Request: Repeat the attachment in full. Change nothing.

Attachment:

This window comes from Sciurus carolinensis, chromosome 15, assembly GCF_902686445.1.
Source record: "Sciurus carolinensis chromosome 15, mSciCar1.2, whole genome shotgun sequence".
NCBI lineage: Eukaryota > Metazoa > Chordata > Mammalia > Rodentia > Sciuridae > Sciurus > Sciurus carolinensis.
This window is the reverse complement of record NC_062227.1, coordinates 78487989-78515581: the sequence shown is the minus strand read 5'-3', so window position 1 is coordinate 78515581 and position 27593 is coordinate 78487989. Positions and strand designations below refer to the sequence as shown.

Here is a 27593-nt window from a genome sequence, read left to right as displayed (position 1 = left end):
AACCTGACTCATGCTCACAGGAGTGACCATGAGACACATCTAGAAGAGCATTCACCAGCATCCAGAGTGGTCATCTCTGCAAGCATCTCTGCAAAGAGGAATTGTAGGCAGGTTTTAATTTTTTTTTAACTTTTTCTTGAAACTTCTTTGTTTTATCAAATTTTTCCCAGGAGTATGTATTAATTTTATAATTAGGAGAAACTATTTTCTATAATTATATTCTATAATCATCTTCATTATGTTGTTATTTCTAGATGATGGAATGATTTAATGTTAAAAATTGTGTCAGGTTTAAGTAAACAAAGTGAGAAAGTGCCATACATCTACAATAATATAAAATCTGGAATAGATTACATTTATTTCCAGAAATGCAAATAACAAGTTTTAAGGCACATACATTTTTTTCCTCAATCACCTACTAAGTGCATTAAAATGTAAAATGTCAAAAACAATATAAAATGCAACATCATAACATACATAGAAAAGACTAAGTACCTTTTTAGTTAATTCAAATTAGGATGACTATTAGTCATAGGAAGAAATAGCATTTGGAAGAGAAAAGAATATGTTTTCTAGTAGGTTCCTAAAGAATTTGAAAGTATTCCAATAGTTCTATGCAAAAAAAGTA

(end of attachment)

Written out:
This window comes from Sciurus carolinensis, chromosome 15, assembly GCF_902686445.1.
Source record: "Sciurus carolinensis chromosome 15, mSciCar1.2, whole genome shotgun sequence".
NCBI lineage: Eukaryota > Metazoa > Chordata > Mammalia > Rodentia > Sciuridae > Sciurus > Sciurus carolinensis.
This window is the reverse complement of record NC_062227.1, coordinates 78487989-78515581: the sequence shown is the minus strand read 5'-3', so window position 1 is coordinate 78515581 and position 27593 is coordinate 78487989. Positions and strand designations below refer to the sequence as shown.

Here is a 27593-nt window from a genome sequence, read left to right as displayed (position 1 = left end):
AACCTGACTCATGCTCACAGGAGTGACCATGAGACACATCTAGAAGAGCATTCACCAGCATCCAGAGTGGTCATCTCTGCAAGCATCTCTGCAAAGAGGAATTGTAGGCAGGTTTTAATTTTTTTTTAACTTTTTCTTGAAACTTCTTTGTTTTATCAAATTTTTCCCAGGAGTATGTATTAATTTTATAATTAGGAGAAACTATTTTCTATAATTATATTCTATAATCATCTTCATTATGTTGTTATTTCTAGATGATGGAATGATTTAATGTTAAAAATTGTGTCAGGTTTAAGTAAACAAAGTGAGAAAGTGCCATACATCTACAATAATATAAAATCTGGAATAGATTACATTTATTTCCAGAAATGCAAATAACAAGTTTTAAGGCACATACATTTTTTTCCTCAATCACCTACTAAGTGCATTAAAATGTAAAATGTCAAAAACAATATAAAATGCAACATCATAACATACATAGAAAAGACTAAGTACCTTTTTAGTTAATTCAAATTAGGATGACTATTAGTCATAGGAAGAAATAGCATTTGGAAGAGAAAAGAATATGTTTTCTAGTAGGTTCCTAAAGAATTTGAAAGTATTCCAATAGTTCTATGCAAAAAAAGTA